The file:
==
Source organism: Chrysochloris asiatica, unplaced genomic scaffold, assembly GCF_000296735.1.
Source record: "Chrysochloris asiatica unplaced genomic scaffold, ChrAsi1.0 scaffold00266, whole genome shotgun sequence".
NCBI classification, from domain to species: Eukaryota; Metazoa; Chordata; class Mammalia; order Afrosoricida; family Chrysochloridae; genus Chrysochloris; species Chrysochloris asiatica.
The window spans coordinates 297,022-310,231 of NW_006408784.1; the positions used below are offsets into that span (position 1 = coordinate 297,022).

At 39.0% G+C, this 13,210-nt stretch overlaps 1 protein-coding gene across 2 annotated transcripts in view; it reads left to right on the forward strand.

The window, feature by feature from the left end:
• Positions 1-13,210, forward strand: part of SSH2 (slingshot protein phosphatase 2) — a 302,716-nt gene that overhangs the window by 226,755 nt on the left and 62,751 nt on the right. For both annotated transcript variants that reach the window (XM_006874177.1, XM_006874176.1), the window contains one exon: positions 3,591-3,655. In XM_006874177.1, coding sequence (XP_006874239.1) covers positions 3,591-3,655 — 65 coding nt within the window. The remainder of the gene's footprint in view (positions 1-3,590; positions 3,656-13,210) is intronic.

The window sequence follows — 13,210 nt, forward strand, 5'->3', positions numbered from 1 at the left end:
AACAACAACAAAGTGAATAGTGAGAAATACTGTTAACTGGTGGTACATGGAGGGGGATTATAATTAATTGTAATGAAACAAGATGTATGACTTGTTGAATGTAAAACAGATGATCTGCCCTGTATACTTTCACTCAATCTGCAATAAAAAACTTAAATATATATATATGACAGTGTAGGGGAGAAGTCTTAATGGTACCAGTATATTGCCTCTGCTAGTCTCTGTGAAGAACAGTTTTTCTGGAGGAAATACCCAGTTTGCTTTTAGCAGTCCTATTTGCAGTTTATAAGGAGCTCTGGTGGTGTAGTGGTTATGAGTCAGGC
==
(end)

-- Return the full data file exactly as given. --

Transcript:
Source organism: Chrysochloris asiatica, unplaced genomic scaffold, assembly GCF_000296735.1.
Source record: "Chrysochloris asiatica unplaced genomic scaffold, ChrAsi1.0 scaffold00266, whole genome shotgun sequence".
NCBI classification, from domain to species: Eukaryota; Metazoa; Chordata; class Mammalia; order Afrosoricida; family Chrysochloridae; genus Chrysochloris; species Chrysochloris asiatica.
The window spans coordinates 297,022-310,231 of NW_006408784.1; the positions used below are offsets into that span (position 1 = coordinate 297,022).

At 39.0% G+C, this 13,210-nt stretch overlaps 1 protein-coding gene across 2 annotated transcripts in view; it reads left to right on the forward strand.

The window, feature by feature from the left end:
• Positions 1-13,210, forward strand: part of SSH2 (slingshot protein phosphatase 2) — a 302,716-nt gene that overhangs the window by 226,755 nt on the left and 62,751 nt on the right. For both annotated transcript variants that reach the window (XM_006874177.1, XM_006874176.1), the window contains one exon: positions 3,591-3,655. In XM_006874177.1, coding sequence (XP_006874239.1) covers positions 3,591-3,655 — 65 coding nt within the window. The remainder of the gene's footprint in view (positions 1-3,590; positions 3,656-13,210) is intronic.

The window sequence follows — 13,210 nt, forward strand, 5'->3', positions numbered from 1 at the left end:
AACAACAACAAAGTGAATAGTGAGAAATACTGTTAACTGGTGGTACATGGAGGGGGATTATAATTAATTGTAATGAAACAAGATGTATGACTTGTTGAATGTAAAACAGATGATCTGCCCTGTATACTTTCACTCAATCTGCAATAAAAAACTTAAATATATATATATGACAGTGTAGGGGAGAAGTCTTAATGGTACCAGTATATTGCCTCTGCTAGTCTCTGTGAAGAACAGTTTTTCTGGAGGAAATACCCAGTTTGCTTTTAGCAGTCCTATTTGCAGTTTATAAGGAGCTCTGGTGGTGTAGTGGTTATGAGTCAGGC